The Buffalo Commons is a conceptual proposal to create a vast nature preserve by returning 139,000 square miles (360,000 km2) of the drier portion of the Great Plains to native prairie, and by reintroducing the buffalo, or American Bison that once grazed the shortgrass prairie. The proposal would affect ten Western U.S. states.
The proposal originated with Frank J. Popper and Deborah Popper, who argued in a 1987 essay that the current use of the drier parts of the plains is not sustainable. Most seriously debated in the 1990s, the idea has been hugely unpopular in the affected states, and has little chance of implementation on a large scale.
The Poppers claim of unsustainability is indicated by, among other things, periodic disasters such as the Dust Bowl and continuing significant population loss over the last 80 years. They point out that the rural Plains has lost a third of its population since 1920. Several hundred thousand square miles of the Great Plains have fewer than 6 persons per square mile - the population density standard Frederick Jackson Turner used in his Frontier Thesis to declare the American Frontier "closed" in 1893. Large areas have fewer than 2 persons per square mile. They showed that the number of "frontier counties" increased by 14 between 1980 and 2000, and pointed out that there are more than 6,000 ghost towns in the State of Kansas alone (according to Kansas historian Daniel Fitzgerald). They claim that the decline is accelerating.
2000 U.S. population density in persons per sq. mile: yellow 1-4, light green, 5-9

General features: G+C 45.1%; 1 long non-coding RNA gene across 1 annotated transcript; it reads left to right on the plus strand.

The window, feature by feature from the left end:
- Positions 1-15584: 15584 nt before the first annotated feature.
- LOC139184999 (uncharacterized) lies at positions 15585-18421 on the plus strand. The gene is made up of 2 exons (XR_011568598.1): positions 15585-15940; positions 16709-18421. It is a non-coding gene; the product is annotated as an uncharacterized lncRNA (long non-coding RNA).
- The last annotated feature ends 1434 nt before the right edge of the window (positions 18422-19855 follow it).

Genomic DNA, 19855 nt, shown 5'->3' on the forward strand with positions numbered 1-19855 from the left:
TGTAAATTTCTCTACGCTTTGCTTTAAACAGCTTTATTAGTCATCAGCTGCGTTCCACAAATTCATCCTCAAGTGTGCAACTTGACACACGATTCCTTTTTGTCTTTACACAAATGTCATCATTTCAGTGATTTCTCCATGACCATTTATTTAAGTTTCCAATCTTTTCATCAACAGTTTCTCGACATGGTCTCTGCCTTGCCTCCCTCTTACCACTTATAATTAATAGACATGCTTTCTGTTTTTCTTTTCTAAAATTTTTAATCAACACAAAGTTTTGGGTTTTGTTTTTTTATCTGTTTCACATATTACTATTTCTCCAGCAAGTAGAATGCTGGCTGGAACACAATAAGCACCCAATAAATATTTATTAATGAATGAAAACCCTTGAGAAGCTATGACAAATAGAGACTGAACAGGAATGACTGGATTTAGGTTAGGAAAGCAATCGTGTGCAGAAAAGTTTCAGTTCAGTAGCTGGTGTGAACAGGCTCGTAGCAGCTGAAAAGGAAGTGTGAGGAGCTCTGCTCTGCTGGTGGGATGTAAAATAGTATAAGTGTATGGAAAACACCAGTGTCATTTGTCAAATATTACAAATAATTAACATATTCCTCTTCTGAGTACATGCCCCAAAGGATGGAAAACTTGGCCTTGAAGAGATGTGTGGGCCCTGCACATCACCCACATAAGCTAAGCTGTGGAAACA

The Poppers propose that a significant portion of the region be "deprivatized", and envision an area of native grassland perhaps 10 or 20 million acres (40,000 or 80,000 km²) in size. One way to achieve this would be through voluntary contracts between the Forest Service and Plains farmers and ranchers, paying them the value of what they would have cultivated over the next 15 years but requiring them instead to plant and reestablish native shortgrasses according to a Forest Service-approved program. At the end of the period, the Forest Service would purchase their holdings except for a 40-acre (160,000 m2) homestead.
The proposal has attracted some public attention, and has met with intense criticism from most Plains residents. Its proponents answer that the criticism is based on a misunderstanding that the plan would be coercive rather than voluntary, and believe that something like the proposal is likely to happen with or without government involvement, thanks to rural depopulation. The Poppers draw parallels with Northern New England's agricultural depopulation following the opening of transportation with the West in the 1830s, which led to the return of forests.
North Dakota's 2000 economic roadmap noted the idea was "vilified" but suggested the idea could translate into tourism dollars. This was just one among many economic development avenues suggested in the report.